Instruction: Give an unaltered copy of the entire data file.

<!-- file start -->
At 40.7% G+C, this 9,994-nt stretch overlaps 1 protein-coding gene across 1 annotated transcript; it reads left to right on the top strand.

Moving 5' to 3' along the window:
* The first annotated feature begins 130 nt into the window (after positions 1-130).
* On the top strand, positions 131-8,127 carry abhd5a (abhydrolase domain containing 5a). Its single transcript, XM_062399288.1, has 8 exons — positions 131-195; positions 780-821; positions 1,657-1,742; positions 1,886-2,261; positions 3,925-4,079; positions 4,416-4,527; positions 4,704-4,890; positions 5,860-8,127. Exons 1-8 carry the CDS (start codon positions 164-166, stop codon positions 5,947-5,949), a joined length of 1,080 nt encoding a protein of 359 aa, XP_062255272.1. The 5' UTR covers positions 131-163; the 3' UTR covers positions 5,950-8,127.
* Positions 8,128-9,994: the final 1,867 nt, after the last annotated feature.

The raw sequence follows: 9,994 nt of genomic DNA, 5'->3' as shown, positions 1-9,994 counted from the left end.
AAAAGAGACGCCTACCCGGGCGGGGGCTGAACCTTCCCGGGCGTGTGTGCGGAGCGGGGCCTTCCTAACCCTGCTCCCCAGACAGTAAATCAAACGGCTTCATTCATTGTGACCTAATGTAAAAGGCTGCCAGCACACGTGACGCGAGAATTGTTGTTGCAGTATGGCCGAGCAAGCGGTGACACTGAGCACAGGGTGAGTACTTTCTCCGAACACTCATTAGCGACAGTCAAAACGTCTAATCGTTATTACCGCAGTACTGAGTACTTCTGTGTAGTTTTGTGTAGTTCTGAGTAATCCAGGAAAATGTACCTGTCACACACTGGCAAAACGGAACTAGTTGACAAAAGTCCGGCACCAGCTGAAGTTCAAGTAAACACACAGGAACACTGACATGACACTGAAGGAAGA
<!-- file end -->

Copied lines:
At 40.7% G+C, this 9,994-nt stretch overlaps 1 protein-coding gene across 1 annotated transcript; it reads left to right on the top strand.

Moving 5' to 3' along the window:
* The first annotated feature begins 130 nt into the window (after positions 1-130).
* On the top strand, positions 131-8,127 carry abhd5a (abhydrolase domain containing 5a). Its single transcript, XM_062399288.1, has 8 exons — positions 131-195; positions 780-821; positions 1,657-1,742; positions 1,886-2,261; positions 3,925-4,079; positions 4,416-4,527; positions 4,704-4,890; positions 5,860-8,127. Exons 1-8 carry the CDS (start codon positions 164-166, stop codon positions 5,947-5,949), a joined length of 1,080 nt encoding a protein of 359 aa, XP_062255272.1. The 5' UTR covers positions 131-163; the 3' UTR covers positions 5,950-8,127.
* Positions 8,128-9,994: the final 1,867 nt, after the last annotated feature.

The raw sequence follows: 9,994 nt of genomic DNA, 5'->3' as shown, positions 1-9,994 counted from the left end.
AAAAGAGACGCCTACCCGGGCGGGGGCTGAACCTTCCCGGGCGTGTGTGCGGAGCGGGGCCTTCCTAACCCTGCTCCCCAGACAGTAAATCAAACGGCTTCATTCATTGTGACCTAATGTAAAAGGCTGCCAGCACACGTGACGCGAGAATTGTTGTTGCAGTATGGCCGAGCAAGCGGTGACACTGAGCACAGGGTGAGTACTTTCTCCGAACACTCATTAGCGACAGTCAAAACGTCTAATCGTTATTACCGCAGTACTGAGTACTTCTGTGTAGTTTTGTGTAGTTCTGAGTAATCCAGGAAAATGTACCTGTCACACACTGGCAAAACGGAACTAGTTGACAAAAGTCCGGCACCAGCTGAAGTTCAAGTAAACACACAGGAACACTGACATGACACTGAAGGAAGA